38 / 31
      39 / 28
      42 / 24

      Mental Health Reform takes center stage in Iowa

      With the recent tragic events in Connecticut, the national conversation has shifted to gun control; however, there is another topic being discussed, one that always seems to have some sort of stigma to it, and that is mental illness. Specifically here in Iowa, Mental Health Reform.

      "We want to go to a uniform system. One that provides quality mental health services all over the state; delivered locally, but really done and managed on a state-wide basis," said Governor Branstad to KTVO in January of 2012.

      The proposal Governor Branstad was speaking about in early 2012, is not sitting well with Democrats in late 2012.

      "My biggest concern is the funding; and that was my concern at the time when we voted on it. That is why I voted against it," said State Representative Mary Gaskill, who represents Ottumwa and portions of Wapello County.

      Gaskill says after hearing the concerns from her county supervisors that the governor's plan wouldn't work.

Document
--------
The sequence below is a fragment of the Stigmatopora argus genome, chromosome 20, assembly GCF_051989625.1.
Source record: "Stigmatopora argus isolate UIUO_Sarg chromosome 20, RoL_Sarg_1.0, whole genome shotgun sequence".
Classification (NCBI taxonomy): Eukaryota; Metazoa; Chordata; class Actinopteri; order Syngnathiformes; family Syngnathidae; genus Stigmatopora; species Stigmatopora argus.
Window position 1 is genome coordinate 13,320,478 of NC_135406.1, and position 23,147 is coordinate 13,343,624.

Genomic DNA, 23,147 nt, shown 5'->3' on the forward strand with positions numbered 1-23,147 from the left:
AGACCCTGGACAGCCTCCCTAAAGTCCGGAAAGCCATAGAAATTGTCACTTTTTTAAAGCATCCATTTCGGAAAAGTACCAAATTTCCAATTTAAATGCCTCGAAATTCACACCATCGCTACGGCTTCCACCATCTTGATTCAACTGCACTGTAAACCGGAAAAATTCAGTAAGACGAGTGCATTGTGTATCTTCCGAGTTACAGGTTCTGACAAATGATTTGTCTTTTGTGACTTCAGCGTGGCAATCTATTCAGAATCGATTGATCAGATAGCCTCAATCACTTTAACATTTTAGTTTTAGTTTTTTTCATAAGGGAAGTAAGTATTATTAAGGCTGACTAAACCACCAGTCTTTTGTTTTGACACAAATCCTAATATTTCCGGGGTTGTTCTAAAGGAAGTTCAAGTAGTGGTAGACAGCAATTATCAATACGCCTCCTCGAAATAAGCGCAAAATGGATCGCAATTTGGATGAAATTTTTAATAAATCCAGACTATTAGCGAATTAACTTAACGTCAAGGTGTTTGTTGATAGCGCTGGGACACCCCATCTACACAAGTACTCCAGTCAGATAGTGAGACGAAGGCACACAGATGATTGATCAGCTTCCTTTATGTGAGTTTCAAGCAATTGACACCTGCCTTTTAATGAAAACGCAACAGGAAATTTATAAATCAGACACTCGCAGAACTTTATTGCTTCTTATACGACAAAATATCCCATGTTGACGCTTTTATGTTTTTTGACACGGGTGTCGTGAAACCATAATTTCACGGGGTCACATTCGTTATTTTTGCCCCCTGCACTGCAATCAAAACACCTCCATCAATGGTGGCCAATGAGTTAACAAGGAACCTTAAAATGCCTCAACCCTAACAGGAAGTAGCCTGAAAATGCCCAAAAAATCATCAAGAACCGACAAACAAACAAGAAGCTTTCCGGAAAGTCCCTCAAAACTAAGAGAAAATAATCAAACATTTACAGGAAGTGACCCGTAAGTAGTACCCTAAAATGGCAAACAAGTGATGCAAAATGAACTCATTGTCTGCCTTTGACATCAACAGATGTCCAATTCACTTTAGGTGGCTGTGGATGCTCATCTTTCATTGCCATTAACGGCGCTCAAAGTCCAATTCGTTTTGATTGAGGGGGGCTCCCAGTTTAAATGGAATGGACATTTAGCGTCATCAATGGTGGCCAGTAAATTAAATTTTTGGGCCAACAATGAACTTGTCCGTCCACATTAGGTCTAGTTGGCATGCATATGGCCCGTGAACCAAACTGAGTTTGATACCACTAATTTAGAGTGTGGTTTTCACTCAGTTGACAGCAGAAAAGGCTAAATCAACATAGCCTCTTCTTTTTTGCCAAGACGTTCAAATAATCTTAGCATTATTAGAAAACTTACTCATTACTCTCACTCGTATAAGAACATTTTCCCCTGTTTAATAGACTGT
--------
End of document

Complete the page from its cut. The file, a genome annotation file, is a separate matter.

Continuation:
"We knew that it wouldn't work for Wapello County, and it is not working for a lot of other counties. That actually reduced the amount of money across the state by $10 million that was in the mental health funding program," Gaskill said.

      The services for Wapello County would decrease under the governor's proposal, however those cuts will not come for another two years.

      With that in mind, Gaskill knows first hand the issues involved in dealing with a family member who suffers from mental illness.

      "There were issues with my sister; and I didn't know what was wrong as a child, and I don't know if my parents knew there was an issue. But when she was 21 or 22 years old, she was diagnosed with Schizophrenia. It was a difficult childhood because my parents said to me, '...take care of your sister in school...' and that was a really heavy load and I didn't know what was going on," Gaskill said.

      Gaskill says that the National Alliance of the Mentally Ill has come out with new numbers, saying that almost 27 percent of the population has some type of mental illness and as a country, we are only treating 5 percent of those diagnosed.

      House and Senate Democrats say that they will work together this session to try to bring their issues to the forefront, as the tragic events that played out in Connecticut shed light on available services for those with mental illness.